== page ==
dare
, to give, and means ‘that which is given’. In the quantitative tradition, data-collection often involves technologies of observation and of record that are themselves anchored in previous, often hard-won results, or data sets.

This interplay between previous knowledge and subsequent accumulation is modelled after research conventions in the physical sciences; for instance where you might envision scientists extracting certain data from observing and recording the results of a (controlled) collision in a particle accelerator, collecting data on ice flows, or on planetary motion with increasingly powerful and refined telescopes.

Qualitative modes
tend to eschew using the term. For a variety of reasons to be sure, but the implicit discomfort for approaches that do not work at all with numerical indicators, let alone statistics of any kind, is that ‘data’ has become identifiable with quantitative – numerical – expressions of scientific knowledge, legitimated by statistical methods of analysis.

Figure 1.2
Post-doc presentation

Source
: Vadlo:
http://vadlo.com/

**TIP: When starting out, be aware of fundamental differences in perception and conceptualization of research itself; it can be counter-productive to set out on a research project convinced that the one or the other type of data represents the sort of research you are
not
doing. Most research today, those engaged in pure theoretical projects aside for the moment, involves the gathering and analysis of various sorts of empirical evidence, or data.

Empirical versus conceptual ways of knowing?

For the sake of argument, and in order to establish some common moment of departure, there is no real reason why non-numerical sorts of data cannot fall under the rubric of the original Latin,
dare
; philosophical and practical debates about what can, or cannot be taken as ‘given’ in social relations, communications, or behaviour notwithstanding. That which is ‘given’ can also be taken to be a non-quantifiable, i.e. non-numerical, entity that need not involve arithmetical calculations: ideas, attitudes, written texts, images, various categories of ‘meaning-making’. In addition the conditions in which these ‘givens’ occur can also be interrogated. Turning the latter into numerical entities or not and their re-presentation is where the quantitative– qualitative divide boils down to graphs versus pages of text in the final product. The upshot is that these idioms become synonymous with oppositional views about the whole enterprise (
Figure 1.3
). As Creswell and others note, much research lies somewhere between these two extremes; the various elements indicate a tendency, even a preference for nominally qualitative, quantitative, or – a combination of the two – ‘mixed methods’ (Creswell 2009: 16; see also Berg 2007, M. Davies 2007).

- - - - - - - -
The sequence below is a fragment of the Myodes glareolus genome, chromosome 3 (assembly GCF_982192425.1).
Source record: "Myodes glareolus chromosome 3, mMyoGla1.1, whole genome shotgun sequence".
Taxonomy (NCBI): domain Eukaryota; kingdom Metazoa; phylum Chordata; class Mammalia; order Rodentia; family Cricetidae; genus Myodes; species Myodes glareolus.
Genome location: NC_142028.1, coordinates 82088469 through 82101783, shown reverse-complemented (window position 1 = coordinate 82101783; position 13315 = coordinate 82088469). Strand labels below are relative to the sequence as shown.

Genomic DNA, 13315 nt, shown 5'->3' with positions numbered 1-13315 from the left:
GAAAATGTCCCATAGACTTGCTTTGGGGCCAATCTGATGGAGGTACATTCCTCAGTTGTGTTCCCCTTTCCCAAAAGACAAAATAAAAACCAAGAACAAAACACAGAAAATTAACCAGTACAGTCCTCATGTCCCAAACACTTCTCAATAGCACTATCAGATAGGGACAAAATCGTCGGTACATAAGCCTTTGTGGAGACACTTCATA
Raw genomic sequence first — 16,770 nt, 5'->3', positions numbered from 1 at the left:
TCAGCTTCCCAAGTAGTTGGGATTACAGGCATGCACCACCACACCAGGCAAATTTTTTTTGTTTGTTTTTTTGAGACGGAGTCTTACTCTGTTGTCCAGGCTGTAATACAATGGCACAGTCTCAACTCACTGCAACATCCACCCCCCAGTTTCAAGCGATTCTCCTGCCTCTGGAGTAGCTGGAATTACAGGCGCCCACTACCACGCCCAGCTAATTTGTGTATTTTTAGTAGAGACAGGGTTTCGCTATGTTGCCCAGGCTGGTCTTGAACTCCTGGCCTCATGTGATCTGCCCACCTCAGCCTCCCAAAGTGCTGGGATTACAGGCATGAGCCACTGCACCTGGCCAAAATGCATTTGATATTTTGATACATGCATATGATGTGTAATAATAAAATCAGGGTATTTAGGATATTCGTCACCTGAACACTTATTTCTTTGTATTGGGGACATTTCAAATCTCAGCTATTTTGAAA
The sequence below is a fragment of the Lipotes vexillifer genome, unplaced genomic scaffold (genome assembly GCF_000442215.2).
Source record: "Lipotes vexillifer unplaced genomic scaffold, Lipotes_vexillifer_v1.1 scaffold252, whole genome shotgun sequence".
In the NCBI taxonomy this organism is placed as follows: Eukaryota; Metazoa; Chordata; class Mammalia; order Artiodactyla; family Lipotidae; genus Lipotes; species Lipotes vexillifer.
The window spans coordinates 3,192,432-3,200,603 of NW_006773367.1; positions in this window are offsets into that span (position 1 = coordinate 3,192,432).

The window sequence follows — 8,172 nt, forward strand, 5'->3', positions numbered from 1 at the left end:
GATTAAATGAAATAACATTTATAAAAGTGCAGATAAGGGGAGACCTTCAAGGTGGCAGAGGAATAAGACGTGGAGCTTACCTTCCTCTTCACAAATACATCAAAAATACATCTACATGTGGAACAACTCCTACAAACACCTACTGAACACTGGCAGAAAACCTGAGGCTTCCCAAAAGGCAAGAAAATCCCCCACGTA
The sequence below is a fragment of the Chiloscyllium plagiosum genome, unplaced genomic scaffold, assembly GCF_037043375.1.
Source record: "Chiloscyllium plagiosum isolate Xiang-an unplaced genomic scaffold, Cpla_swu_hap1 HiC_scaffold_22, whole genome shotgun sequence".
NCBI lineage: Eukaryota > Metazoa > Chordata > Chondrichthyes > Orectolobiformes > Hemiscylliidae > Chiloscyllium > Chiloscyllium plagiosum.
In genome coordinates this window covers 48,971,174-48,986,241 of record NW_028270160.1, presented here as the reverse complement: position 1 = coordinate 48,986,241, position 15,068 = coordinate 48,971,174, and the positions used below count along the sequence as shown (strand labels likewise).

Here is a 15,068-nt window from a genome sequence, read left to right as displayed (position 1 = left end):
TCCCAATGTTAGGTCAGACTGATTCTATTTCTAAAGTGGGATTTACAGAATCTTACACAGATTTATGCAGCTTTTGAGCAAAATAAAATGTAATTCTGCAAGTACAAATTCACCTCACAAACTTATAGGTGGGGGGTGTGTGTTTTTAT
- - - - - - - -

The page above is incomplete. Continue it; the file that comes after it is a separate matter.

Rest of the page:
Figure 1.3
Differences between the humanities and social sciences

Source
: Jorge Cham:
http://www.phdcomics.com

As we see above, different usages for the same terms of reference, or misconceptions of terms specific to a particular way of conducting research, can be off-putting enough, also compounded by the implications continual organizational (re)mergers have for how far different approaches go in order to accommodate each other in the conduct of their research affairs. The virtues of multi/interdisciplinary work are often asserted more often than they are put into practice, a function of interdepartmental reshuffles rather than concerted attempts at methodological synergies or definitional rigour. In addition,
intra
disciplinary differences, whereby the terms of reference sound the same but operate very differently can also be hard to get to grips with in everyday research work. The same word, sometimes a deceptively simple term, can have a meaning and use that is peculiar to a particular method or even sub-discipline. It can also be the bone of contention within a community.

So, where does that leave us in this maze? Can all researchers take the term
empirical
to be an applicable adjective for evidential material as data broadly defined? How direct does any observation have to be before it can be regarded as empirical? Conversely, how much conceptualization is needed in social research scenarios before putting this to ‘the test’ in some way or another? Rather than attempting to respond to these questions about the production of knowledge and how the latter can be expressed and then valued – a job for philosophers and methodologists – let’s consider things more pragmatically. For instance, it might well be that numerical indicators can throw light on a textual analysis or an understanding of how values like weight are what many qualitative researchers, feminists particularly, call ‘socially constructed’ or ‘co-constituted’ (see Harding 1998a, 1998b).

**TIP: Before getting too hot under the collar, and this happens sooner than you might think, it is time well-spent to think about the key terms of reference that inspire you or relate to the topic you want to investigate: (1) Take a blank page/screen and make some initial commitments about what
you
mean before worrying about the ‘right’ reference or buzzword; (2) then go search the literature; take note how ideas are conveyed as a variety of concepts and arguments (see
Chapter 4
). Settling on your own point of departure and selectively reading
relevant literature even at this early stage helps you in navigating competing terms of reference in your area of interest.
20